St. Louis Community College has been selected to receive a $192,300 grant from the Environmental Protection Agency to recruit, train and place local unemployed and underemployed individuals in full-time sustainable green jobs in a range of environmental fields.
The grant comes from the EPA’s Environmental Workforce Development and Job Training (EWDJT) program.
Announcement of the grant was made today by Mathy Stanislaus, EPA assistant administrator in the agency’s Office of Solid Waste and Emergency Response, during his remarks to the most recent group of 10 new graduates from STLCC’s Environmental Remediation Job Training program.
This is the fifth time STLCC has received funding from the EPA grant program since 2000. Since receiving its first grant, STLCC has successfully trained 310 program graduates, more than 75 percent of whom have been placed in the local job market in specialized “in-demand” positions, such as Superfund site cleanup, ecological restoration, and lead and asbestos abatement at brownfields remediation projects. Their average hourly wage is $15.70.
The EPA grant to STLCC for fiscal year 2015 will allow the college to recruit and train another 69 students through its program, with a goal of placing at least 55 graduates in full-time green jobs.
Speaking today to the latest group of program graduates, their families and special guests, Stanislaus commended their academic success while crediting strong support to STLCC’s program from partners throughout the greater St. Louis community. That support comes from non-profit groups, labor organizations, local governments and private sector employers.
“At EPA, we review our grant applicants and make our project funding decisions based on three general principles,” Stanislaus said. “We consider the likelihood that graduates will obtain employment, and we also support projects backed by strong public-private partnerships, and projects with diverse community-based organization and employer involvement. I am pleased to say that St. Louis enjoys an overarching level of success in all three of these criteria. Together as partners, you do so much to support job opportunity and community revitalization.”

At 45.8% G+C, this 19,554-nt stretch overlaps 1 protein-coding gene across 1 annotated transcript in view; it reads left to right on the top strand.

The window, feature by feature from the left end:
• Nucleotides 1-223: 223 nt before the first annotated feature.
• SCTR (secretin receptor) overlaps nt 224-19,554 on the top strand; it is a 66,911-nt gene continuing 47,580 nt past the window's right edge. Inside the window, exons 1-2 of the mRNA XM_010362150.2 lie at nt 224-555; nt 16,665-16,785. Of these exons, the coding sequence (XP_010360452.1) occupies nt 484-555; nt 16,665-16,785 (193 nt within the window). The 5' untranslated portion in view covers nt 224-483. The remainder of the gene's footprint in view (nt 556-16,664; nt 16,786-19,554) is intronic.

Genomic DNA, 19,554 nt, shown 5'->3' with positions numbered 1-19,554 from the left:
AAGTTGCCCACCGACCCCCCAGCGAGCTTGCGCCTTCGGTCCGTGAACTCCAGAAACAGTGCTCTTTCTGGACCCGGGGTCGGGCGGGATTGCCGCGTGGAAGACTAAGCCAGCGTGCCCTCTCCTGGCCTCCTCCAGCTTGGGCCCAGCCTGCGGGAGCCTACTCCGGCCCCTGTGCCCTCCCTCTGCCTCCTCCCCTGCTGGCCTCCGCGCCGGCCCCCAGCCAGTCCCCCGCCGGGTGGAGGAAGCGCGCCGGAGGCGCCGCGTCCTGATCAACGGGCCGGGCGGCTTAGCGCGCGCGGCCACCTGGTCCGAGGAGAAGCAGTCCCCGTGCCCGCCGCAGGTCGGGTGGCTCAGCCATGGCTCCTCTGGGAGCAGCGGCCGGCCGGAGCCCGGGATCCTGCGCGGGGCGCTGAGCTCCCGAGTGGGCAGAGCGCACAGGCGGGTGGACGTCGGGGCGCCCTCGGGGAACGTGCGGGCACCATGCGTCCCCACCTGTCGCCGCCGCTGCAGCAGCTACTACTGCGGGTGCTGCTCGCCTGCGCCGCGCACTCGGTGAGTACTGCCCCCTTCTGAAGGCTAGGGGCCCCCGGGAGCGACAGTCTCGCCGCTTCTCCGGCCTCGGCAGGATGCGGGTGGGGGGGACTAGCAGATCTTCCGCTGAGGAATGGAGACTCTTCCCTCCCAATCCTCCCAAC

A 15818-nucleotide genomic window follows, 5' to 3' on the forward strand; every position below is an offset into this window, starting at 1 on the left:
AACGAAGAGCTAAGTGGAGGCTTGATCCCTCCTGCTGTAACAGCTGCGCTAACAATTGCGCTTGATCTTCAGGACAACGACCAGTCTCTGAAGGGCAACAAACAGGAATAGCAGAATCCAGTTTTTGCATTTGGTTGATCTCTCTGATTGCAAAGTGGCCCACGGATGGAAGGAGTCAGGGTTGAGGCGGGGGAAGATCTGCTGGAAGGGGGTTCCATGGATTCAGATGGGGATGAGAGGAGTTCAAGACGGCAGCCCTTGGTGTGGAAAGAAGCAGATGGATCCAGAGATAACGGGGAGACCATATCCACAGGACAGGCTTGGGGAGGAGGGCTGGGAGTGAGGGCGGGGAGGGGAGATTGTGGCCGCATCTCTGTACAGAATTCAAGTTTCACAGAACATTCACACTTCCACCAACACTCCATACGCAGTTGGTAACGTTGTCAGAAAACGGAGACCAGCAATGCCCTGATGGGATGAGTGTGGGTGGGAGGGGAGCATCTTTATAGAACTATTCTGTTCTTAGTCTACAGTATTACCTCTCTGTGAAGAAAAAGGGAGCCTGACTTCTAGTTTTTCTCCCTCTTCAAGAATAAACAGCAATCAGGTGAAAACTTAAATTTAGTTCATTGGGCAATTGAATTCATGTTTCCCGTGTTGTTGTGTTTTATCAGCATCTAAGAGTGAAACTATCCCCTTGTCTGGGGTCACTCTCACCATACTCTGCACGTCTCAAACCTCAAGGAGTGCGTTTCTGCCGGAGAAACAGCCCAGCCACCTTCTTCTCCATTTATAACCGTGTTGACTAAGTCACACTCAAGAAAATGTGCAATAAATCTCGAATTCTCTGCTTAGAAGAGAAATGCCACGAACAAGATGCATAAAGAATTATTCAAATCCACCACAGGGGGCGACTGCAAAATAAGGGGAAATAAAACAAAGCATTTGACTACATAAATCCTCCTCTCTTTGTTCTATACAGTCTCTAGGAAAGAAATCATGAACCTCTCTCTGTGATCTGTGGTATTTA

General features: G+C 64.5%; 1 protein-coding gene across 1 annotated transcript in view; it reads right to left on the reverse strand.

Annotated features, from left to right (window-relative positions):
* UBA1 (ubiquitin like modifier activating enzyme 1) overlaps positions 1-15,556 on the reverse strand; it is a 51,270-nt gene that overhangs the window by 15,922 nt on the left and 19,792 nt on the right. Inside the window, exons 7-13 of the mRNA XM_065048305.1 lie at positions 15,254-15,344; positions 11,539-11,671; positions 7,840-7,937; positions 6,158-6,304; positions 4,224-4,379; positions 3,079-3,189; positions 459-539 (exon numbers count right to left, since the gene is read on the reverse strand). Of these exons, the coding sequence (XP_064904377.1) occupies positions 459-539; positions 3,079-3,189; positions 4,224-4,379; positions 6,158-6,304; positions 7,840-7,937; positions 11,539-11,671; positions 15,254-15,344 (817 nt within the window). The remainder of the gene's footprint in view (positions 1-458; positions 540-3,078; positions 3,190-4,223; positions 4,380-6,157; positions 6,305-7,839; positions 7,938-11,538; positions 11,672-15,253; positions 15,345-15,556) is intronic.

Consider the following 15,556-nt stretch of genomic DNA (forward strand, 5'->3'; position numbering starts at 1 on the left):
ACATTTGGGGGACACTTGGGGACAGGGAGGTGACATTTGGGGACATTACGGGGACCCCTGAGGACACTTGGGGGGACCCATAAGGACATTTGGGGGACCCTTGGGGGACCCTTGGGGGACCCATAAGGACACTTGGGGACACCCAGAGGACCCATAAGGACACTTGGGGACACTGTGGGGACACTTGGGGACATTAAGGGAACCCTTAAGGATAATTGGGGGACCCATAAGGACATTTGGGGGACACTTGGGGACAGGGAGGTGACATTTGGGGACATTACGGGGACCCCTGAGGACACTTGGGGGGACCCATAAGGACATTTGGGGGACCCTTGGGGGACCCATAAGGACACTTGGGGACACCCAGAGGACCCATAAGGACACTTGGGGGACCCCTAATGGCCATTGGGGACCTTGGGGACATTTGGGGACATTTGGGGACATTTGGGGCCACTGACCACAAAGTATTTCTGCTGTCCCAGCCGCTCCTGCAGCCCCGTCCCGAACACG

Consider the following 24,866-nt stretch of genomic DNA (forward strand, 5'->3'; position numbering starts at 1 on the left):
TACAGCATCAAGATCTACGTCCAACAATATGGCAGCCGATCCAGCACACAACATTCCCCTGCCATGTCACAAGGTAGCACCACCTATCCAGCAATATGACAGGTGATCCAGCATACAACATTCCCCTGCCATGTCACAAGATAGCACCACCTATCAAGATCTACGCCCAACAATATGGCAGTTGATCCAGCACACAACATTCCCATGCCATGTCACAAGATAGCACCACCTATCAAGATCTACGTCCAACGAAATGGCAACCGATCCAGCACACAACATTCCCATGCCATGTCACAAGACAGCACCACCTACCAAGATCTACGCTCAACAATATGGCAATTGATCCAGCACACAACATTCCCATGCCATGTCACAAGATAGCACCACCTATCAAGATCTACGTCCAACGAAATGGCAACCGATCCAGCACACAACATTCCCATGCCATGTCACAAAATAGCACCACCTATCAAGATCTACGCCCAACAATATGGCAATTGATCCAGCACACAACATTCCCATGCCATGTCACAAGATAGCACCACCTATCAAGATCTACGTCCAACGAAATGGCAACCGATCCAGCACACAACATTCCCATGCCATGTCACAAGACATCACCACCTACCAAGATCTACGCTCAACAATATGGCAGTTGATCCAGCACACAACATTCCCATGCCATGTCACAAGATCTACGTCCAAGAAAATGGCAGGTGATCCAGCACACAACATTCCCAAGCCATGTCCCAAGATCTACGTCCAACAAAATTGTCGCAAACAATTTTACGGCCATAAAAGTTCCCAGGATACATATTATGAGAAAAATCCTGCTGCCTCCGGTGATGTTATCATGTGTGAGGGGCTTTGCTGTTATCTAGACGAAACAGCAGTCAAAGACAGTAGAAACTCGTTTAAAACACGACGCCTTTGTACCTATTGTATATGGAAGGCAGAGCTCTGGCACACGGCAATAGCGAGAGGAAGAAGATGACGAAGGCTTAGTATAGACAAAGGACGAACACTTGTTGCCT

This session’s graduates were Cory Chandler, Prince Farris-Settles, Michael Harris, Matt Hermeyer, Sean Kempf, Alvin Love, Sean Marks, Paul Oryem, Stacey Robinson and Joel Smith.
Graduates of the STLCC program complete a six-week course in which they receive 224 hours of core training in a broad spectrum of environmental job skills, ranging from hazardous waste remediation to construction safety to stormwater management. Students earn a total of 19 federal, state or college-level certifications that help them qualify for employment in a variety of environmental fields.
Since EPA launched the EWDJT grant program in 1998, it has funded 256 grants totaling more than $54 million. Nationwide, more than 13,800 individuals have completed training, and of those, more than 10,000 have secured employment in environmental fields. The program targets its training and job placement assistance for low-income unemployed and underemployed individuals in rural and urban communities with areas historically affected by blight, economic disinvestment, and solid and hazardous waste sites.
The EWDJT program is one of EPA’s premier community-based grant programs that highlight the agency’s commitment to advancing environmental justice.